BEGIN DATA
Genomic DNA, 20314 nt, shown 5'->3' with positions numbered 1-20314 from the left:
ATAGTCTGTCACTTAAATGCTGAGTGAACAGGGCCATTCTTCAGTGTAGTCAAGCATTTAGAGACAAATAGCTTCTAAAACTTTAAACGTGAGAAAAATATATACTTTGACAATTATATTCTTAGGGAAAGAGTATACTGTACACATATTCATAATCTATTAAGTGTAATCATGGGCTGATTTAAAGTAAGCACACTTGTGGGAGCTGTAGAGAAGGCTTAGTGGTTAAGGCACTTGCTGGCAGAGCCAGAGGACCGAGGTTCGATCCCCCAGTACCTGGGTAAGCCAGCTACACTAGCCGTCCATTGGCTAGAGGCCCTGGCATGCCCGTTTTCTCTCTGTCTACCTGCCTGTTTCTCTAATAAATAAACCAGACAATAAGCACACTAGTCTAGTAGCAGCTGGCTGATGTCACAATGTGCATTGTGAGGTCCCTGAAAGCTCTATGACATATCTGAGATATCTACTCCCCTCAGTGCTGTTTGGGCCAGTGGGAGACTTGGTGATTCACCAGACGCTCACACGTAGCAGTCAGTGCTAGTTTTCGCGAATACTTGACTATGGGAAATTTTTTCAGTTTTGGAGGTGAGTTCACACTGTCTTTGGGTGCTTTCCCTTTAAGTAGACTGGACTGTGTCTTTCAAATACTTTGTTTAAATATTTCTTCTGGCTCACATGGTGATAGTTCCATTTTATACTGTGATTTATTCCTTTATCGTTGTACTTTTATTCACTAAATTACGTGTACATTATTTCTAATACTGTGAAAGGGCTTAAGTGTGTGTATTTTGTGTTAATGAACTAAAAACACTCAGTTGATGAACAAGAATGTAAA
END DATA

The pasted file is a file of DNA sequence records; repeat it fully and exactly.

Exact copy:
Genomic DNA, 20314 nt, shown 5'->3' with positions numbered 1-20314 from the left:
ATAGTCTGTCACTTAAATGCTGAGTGAACAGGGCCATTCTTCAGTGTAGTCAAGCATTTAGAGACAAATAGCTTCTAAAACTTTAAACGTGAGAAAAATATATACTTTGACAATTATATTCTTAGGGAAAGAGTATACTGTACACATATTCATAATCTATTAAGTGTAATCATGGGCTGATTTAAAGTAAGCACACTTGTGGGAGCTGTAGAGAAGGCTTAGTGGTTAAGGCACTTGCTGGCAGAGCCAGAGGACCGAGGTTCGATCCCCCAGTACCTGGGTAAGCCAGCTACACTAGCCGTCCATTGGCTAGAGGCCCTGGCATGCCCGTTTTCTCTCTGTCTACCTGCCTGTTTCTCTAATAAATAAACCAGACAATAAGCACACTAGTCTAGTAGCAGCTGGCTGATGTCACAATGTGCATTGTGAGGTCCCTGAAAGCTCTATGACATATCTGAGATATCTACTCCCCTCAGTGCTGTTTGGGCCAGTGGGAGACTTGGTGATTCACCAGACGCTCACACGTAGCAGTCAGTGCTAGTTTTCGCGAATACTTGACTATGGGAAATTTTTTCAGTTTTGGAGGTGAGTTCACACTGTCTTTGGGTGCTTTCCCTTTAAGTAGACTGGACTGTGTCTTTCAAATACTTTGTTTAAATATTTCTTCTGGCTCACATGGTGATAGTTCCATTTTATACTGTGATTTATTCCTTTATCGTTGTACTTTTATTCACTAAATTACGTGTACATTATTTCTAATACTGTGAAAGGGCTTAAGTGTGTGTATTTTGTGTTAATGAACTAAAAACACTCAGTTGATGAACAAGAATGTAAA